“But when the Arameans saw that they had been defeated by Israel, they sent messengers and brought out the Arameans who were beyond the Euphrates. Shobach was the commander of the army of King Hadadezer at their head. When King David was informed, he gathered all Israel together. He crossed the Jordan and came to them. He drew up his forces against them. When King David set the battle in array against the Arameans, they fought with him. The Arameans fled before Israel. King David killed seven thousand Arameans charioteers and forty thousand horsemen. He killed Shobach the commander of their army. When the servants of King Hadadezer saw that they had been defeated by Israel, they made peace with King David. They became subject to them. So the Arameans were not willing to help the Ammonites anymore.”
Once again, this biblical chronicler followed 2 Samuel, chapter 10. This seems like the same battle as was in chapter 18 of this work with a slightly different twist. In other words, here they will no longer help the Ammonites because of this defeat. Here there is a leader of Hadadezer’s army named Shobach. There is no mention of Helam here, which was mentioned in 2 Samuel. The results are the same, a great victory for King David. The numbers are staggering. Here King David kills 7,000 charioteers and not merely 700 chariot teams. He also killed 40,000 horsemen, while in chapter 18 it was 1,700 chariot men and 20,000 foot soldiers. No matter which number you take, it was a crushing defeat. He killed Shobach. Thus there was peace with the people of the north, the Arameans from Syria, as they became subject to King David.
“When Joab saw that the line of battle was set against him both in front and in the rear, he chose some of the picked men of Israel, and arrayed them against the Arameans. The rest of his troops he put in the charge of his brother Abishai. They were arrayed against the Ammonites. He said. ‘If the Arameans are too strong for me, then you shall help me. But if the Ammonites are too strong for you, then I will help you. Be strong. Let us be courageous for our people, and for the cities of our God. May Yahweh do what seems good to him.’ So Joab and the troops who were with him advanced forward toward the Arameans for battle. The Arameans fled before him. When the Ammonites saw that the Arameans had fled, they likewise fled before Abishai, Joab’s brother. Abishai and Joab entered the city. Then Joab came back to Jerusalem.”
Once again, this biblical chronicler followed almost word for word 2 Samuel, chapter 10. When Joab saw the setup he broke his troops into 2 sections with his brother Abishai in charge of one section and he the other. One would fight the Ammonites and the other would fight the Arameans. Yahweh would do what was good for him. As it turned out, both groups fled, so that Joab returned to Jerusalem.
“When the Ammonites saw that they had become odious to King David, King Hanun and the Ammonites sent a thousand talents of silver to hire chariots and horsemen from Mesopotamia, from Aram-maacah, and from Zobah. They hired thirty-two thousand chariots. The king of Maacah with his army came and encamped before Medeba. The Ammonites were mustered from their cities and came to battle. When King David heard of it, he sent Joab and all the army of the warriors. The Ammonites came out and drew up in battle array at the entrance of the city. However, the kings who had come were by themselves in the open country.”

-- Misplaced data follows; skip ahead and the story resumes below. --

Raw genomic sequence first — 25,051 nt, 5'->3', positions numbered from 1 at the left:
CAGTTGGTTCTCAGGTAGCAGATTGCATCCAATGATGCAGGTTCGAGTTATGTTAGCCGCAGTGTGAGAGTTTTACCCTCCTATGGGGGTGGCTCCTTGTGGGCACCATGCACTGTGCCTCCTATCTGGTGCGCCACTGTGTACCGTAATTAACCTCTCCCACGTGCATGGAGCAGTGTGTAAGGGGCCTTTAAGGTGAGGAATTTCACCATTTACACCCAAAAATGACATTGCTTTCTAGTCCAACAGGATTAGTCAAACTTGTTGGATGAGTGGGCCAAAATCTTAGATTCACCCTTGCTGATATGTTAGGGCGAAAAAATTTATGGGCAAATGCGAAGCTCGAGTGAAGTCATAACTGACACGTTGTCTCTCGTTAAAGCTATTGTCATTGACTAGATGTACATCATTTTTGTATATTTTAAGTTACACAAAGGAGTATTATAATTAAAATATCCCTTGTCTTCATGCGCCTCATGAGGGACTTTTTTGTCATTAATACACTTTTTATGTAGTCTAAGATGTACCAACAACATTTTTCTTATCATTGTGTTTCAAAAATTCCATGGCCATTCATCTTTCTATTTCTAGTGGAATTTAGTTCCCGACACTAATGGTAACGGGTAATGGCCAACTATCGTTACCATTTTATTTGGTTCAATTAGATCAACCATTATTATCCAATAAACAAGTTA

Once again, this biblical chronicler more or less followed 2 Samuel, chapter 10. This will be an adventure on the east side of the Jordan, in the southern part around the Dead Sea. King David had already defeated the Arameans of Zobah lead by Hadadezer and his group from the Syrian area. Here there is a more detailed description of how the Ammonites got reinforcements, when compared to 2 Samuel. They sent silver to buy chariots, horsemen, and ground troops from the northern territories. While there is a mention of the king of Maacah, there is no mention of Tob here. They got a group with 32,000 chariots here and not 32,000 foot soldiers, which appeared more feasible. King David then sent his nephew Joab who was in charge of the army. Meanwhile the Ammonites had split their forces with the mercenaries in the open country, while the Ammonites were at gate to the city.
“Some time afterward, King Nahash of the Ammonites died. His son King Hanun succeeded him. King David said. ‘I will deal loyally with King Hanun son of Nahash, just as his father dealt loyally with me.’ So David sent messengers to console him concerning his father. When King David’s messengers came to Hanun in the land of the Ammonites, to console him, the officials of the Ammonites said to Hanun. ‘Do you really think, because King David has sent consolers to you, that he is honoring your father? Have not his messengers come to you to search, overthrow, and spy out the land?’ So King Hanun seized King David’s messengers. He shaved them, cut off their garments in the middle at their hips, and sent them away. When King David was told about this, he sent messengers to meet them, for they felt greatly humiliated. The king said. ‘Remain at Jericho until your beards have grown, and then return.’”
This time, the biblical chronicler is following 2 Samuel, chapter 10. The Ammonites were an east Jordan group. Both King Saul and King David had defeated them so that King Nahash had been on friendly terms with King David. However, when King David sent messengers to console the new king Hanun on the death of his father, the officials of the Ammonites were concerned that the messengers of King David were there to search and spy on the city in order to overthrow it. So King Hanun ordered that David’s messengers be seized. He had them shaved instead of cutting their bears in half as in 2 Samuel. He also ordered that their garments be cut in half at the hips. These were two ways of dishonoring people, bad beards and public nakedness. This may seem like an odd punishment but it was a way of showing disrespect. When King David found out about this, he told the messengers to go to Jericho until their beards had grown back in. King David was very upset.